The above selection of Plex channels best approximates cable TV, in my opinion.
Many more are available, but they tend to be more special interest in nature.
These are not live feeds from the cable channels, but collections of their content that you must drill down to and select. Some channels are more up-to-date and complete than others.
All are free. You can sign up at Plex.tv. Once you select your preferred channels, you can watch them on your computer, or add the Plex Channel on Roku, or get the apps for your tablet or phone. The various apps cost about $5, but everything you do on your computer is free.
[As mentioned in previous posts (see 007 Channel on Plex), Plex is also a great way to use your own local content. With MakeMKV software installed, stick a DVD into your computer and rip it into streamable MKV files that Plex Media Server can serve to your various apps in a nice menu. You can also convert shows recorded on Windows Media Center into Plex-streamable files with MCEBuddy (or free Handbrake) software (see U.N.C.L.E. and Superman on PC DVR).]
The Plex channels are a fine idea, but are they adequate substitutes for cable TV? Only you can answer that question for yourself.
Here is my perspective.
When I worked at American Airlines/Sabre in Realtime Coverage, members of our group created PC software to automate the routine monitoring of reservation and flight systems that we had previously done entirely by manual command line entries. The automation allowed us to glance at several passive displays, take in a lot of information, and often spot incipient problems.
At one time, an outside group was charged with developing new automation. What they created did not work for us. The reason: their software presented little passive information. To view any aspect of the systems, we had to actively drill down to it. But typically, you would only do that if you already suspected that particular subsystem to be in trouble, so it was little use as early warning. In the realtime environment, we didn’t always have much time to respond.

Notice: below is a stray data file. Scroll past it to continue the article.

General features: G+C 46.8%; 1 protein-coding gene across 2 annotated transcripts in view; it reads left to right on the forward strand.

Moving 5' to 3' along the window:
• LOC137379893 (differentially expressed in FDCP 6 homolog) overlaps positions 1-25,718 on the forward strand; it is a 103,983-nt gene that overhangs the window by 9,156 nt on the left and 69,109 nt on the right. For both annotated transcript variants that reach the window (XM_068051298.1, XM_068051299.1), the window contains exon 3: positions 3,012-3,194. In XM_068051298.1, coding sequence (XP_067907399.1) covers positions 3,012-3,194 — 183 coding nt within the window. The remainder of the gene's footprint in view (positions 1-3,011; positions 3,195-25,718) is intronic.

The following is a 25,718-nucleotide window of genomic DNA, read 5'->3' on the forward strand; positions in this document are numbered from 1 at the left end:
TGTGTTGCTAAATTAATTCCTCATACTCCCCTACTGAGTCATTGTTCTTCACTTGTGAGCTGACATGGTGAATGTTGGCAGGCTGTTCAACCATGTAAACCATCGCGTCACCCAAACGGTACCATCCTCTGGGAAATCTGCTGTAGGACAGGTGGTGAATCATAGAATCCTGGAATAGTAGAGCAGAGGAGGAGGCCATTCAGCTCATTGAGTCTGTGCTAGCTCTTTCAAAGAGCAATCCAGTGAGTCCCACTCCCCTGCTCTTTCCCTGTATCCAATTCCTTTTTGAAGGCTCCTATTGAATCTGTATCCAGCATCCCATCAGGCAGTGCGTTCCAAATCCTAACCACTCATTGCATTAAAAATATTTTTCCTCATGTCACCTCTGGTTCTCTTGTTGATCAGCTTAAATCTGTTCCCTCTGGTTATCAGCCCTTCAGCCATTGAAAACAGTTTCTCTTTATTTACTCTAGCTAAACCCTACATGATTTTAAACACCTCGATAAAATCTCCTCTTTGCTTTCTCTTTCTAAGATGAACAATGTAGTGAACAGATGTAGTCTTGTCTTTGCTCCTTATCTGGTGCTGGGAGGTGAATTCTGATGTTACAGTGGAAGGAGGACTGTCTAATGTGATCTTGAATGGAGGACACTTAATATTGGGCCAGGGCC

Cable (or satellite) channel surfing is a bit like system monitoring, though without the urgency. It’s easy to bring up the program guide and flip channels, not knowing upfront what will capture your attention. That is a mode my wife particularly likes (and I like it too). For her, it pertains mainly to casual background TV viewing on weekends.
With Plex channels, Roku channels, etc, that mode is not available. You must actively drill down to the specific content. It’s harder work and takes more time to be exploratory.
I don’t believe there is an easy alternative to the content provided by cable and satellite, and I haven’t been able to replicate the full channel surfing experience, though there is an XBMC (later: renamed “Kodi”) software project called PseudoTVLive.
Cut the TV cord completely? It comes down to how much you like casual surfing, easy access to broad content, and live TV, beyond what you have with free broadcast TV. Is it worth the cost?
We haven’t cut it yet. But we have whittled it down quite a bit (see previous post, Tears for tiers).